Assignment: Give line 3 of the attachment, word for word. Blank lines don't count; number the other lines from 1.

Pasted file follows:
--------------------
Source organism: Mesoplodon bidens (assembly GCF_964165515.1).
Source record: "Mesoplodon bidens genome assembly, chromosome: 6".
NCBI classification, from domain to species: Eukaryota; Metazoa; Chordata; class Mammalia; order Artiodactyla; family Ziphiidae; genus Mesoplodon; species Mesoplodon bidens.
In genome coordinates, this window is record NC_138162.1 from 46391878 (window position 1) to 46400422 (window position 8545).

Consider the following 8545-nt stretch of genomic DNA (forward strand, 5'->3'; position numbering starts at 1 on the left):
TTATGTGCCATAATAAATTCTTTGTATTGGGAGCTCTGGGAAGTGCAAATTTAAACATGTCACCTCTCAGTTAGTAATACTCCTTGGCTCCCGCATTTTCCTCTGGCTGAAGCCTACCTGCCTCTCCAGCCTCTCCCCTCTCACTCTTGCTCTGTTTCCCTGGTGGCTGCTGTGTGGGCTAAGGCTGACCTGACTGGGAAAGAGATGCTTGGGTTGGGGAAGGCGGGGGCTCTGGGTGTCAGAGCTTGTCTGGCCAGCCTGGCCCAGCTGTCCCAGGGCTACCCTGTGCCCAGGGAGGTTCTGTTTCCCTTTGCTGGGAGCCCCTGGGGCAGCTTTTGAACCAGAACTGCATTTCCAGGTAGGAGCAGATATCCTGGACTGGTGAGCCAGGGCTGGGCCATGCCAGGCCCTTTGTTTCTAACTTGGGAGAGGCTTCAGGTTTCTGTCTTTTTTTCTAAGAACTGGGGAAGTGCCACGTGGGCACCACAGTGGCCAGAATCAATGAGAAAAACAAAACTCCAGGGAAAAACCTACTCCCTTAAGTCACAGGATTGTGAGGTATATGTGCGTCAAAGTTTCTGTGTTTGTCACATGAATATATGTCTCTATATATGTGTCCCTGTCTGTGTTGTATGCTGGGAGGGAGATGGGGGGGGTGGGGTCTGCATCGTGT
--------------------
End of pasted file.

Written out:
NCBI classification, from domain to species: Eukaryota; Metazoa; Chordata; class Mammalia; order Artiodactyla; family Ziphiidae; genus Mesoplodon; species Mesoplodon bidens.